Adventure Story – It’s all about the experiences
Greg Spooner – Adventure Story – Let experiences become the by-products of your venture.
In 2012, one of the trips we did to prepare for a tour across the Atlantic was to go around Vancouver Island which is about a 700 mile circumnavigation of this island on the west side of Canada and this is the reason why I think I really love adventuring; less so on the ocean and more actually it’s more about the interplay between the ocean and the land is that as we rode around the top side of Vancouver Island and passed Cape Scott, we’re in the ocean again and you feel vulnerable to the power of the sea but it’s early enough in the season when the fishermen are out yet it’s still very quiet, it’s you and the humpback whales that are coming out of nowhere and slapping the water with their fins and their tails and this is one of the wonderful bi-products of adventure is we row into this cove that’s literally called Hot Springs cove because of the hot spring and it’s called that because the water is literally bubbles out of the land and you get to watch it cascade as you get in it and have your own personal spa day after rowing for three weeks out on the ocean.
And then after you go through this wonderful experience in the water, you hop in your boat and you row across the harbor and you get to meet people that you would otherwise never ever get to interact with; and this was the Hesquiaht First Nation Tribe upon Vancouver Island and we didn’t tell them we were coming ahead of time, we honestly didn’t know who they were or who was there and so we just rode over and got out of our boat and walked up the old dirt path and opened up the door to the community center and said, “Hey, we’re just passin’ through!” and what was really wonderful about this is they opened up not just their community center, not just themselves but their entire community to these four guys just passing through.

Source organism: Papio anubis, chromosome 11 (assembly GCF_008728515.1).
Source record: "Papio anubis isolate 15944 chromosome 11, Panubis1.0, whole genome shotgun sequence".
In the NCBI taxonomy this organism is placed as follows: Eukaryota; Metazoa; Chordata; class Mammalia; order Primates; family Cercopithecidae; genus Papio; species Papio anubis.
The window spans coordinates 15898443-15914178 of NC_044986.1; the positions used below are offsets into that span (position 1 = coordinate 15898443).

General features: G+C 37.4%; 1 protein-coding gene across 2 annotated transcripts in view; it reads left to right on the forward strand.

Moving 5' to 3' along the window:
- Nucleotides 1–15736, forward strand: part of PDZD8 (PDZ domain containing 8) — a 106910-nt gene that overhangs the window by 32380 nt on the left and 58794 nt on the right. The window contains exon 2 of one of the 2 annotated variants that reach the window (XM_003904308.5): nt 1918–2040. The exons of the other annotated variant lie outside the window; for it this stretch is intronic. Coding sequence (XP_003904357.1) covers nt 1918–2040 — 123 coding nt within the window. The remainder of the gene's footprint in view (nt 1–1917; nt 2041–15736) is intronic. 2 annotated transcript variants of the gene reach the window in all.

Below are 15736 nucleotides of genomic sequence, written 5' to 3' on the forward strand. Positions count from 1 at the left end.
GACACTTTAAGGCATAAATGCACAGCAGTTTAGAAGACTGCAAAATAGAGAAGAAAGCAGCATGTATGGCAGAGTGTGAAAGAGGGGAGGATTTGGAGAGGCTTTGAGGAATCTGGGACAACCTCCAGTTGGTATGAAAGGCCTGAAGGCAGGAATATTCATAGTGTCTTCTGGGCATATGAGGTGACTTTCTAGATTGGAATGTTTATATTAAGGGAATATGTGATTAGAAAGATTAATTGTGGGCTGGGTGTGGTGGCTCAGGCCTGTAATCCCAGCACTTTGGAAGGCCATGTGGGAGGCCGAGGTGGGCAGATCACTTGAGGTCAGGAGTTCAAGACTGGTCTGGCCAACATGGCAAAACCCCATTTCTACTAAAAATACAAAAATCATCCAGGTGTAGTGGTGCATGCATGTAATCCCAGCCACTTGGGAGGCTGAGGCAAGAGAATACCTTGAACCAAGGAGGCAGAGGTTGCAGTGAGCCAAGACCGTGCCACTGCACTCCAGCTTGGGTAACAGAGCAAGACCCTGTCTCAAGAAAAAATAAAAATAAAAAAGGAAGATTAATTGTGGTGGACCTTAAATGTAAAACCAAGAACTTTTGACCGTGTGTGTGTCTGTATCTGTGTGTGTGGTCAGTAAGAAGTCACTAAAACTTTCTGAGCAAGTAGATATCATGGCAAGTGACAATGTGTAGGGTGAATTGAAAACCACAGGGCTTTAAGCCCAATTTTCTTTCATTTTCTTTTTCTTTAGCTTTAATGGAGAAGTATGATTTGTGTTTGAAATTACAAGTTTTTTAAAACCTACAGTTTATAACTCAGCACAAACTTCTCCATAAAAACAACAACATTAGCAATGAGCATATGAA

We shared a meal with them, the principal of the local school put us up for a couple nights as we enjoyed the town. The local young kids, they play basketball every single night in a brand new, little gym and the call will go out on the VHF because that’s what everybody’s listening in on in this secluded community that has generators for power and like, “Volleyball tonight or basketball?” and somebody chimes in “Basketball”, “Alright, see everybody there at 7 o’clock.” We don’t even have any shoes and we’re invited onto the court and we get to play a mean game of five on five and these folks are all about up to here on us (expresses height difference) you know, we’re all giants compared to them but they are schooling us and shooting threes and burying them like nobody’s business, quite an experience! This is something that we’d never expected; that was a bi-product of adventure that I don’t think you could plan for and you couldn’t call ahead and say, “Hey, looking forward to meeting some new people who show us a good time,” that doesn’t happen.
I think like-minded people always end up finding like-minded people and that can make for probably most of life’s great pursuits.
Marzena Kmiecik: How many of these adventures have you been on?
Rowed the North Atlantic in 2006, we circumnavigated Washington state’s Olympic peninsula in 2008, rowed around Vancouver Island in 2012, rowed across the mid-Atlantic most of the way in 2013, rowed down the Mississippi River last fall, 2014 and we’re planning more Mississippi expeditions, a new expedition from Seattle up to Ketchikan through the inside passage and we’ll launch out across the Pacific for Hawaii and then Australia in the next four to five years.
Marzena Kmiecik: When you look back at all these trips, when you look back on all those experiences, what have you gotten out of them on a personal level?
Their great stories (laughs).
Marzena Kmiecik: What did you learn about life, about yourself?
By doing these types of adventures I learned that.., I think I learned actually how much I love to disconnect as connected as we are on these trips. I learned how much I appreciate disconnecting from the usual pace of life and engaging life at a different cadence. It’s an opportunity I think to kind of change up routine from time to time, to help keep life fresh and what I found is that by doing this for the last 10 years, I’m seeing actual changes in how I approach my life as a physical therapist and then also as a public speaker and motivational speaker. I continue to find ways in my everyday work life to change the cadence and try something new and it’s really turned into a life that I couldn’t have imagined I’d be experiencing by my mid 30’s. I honestly feel really lucky.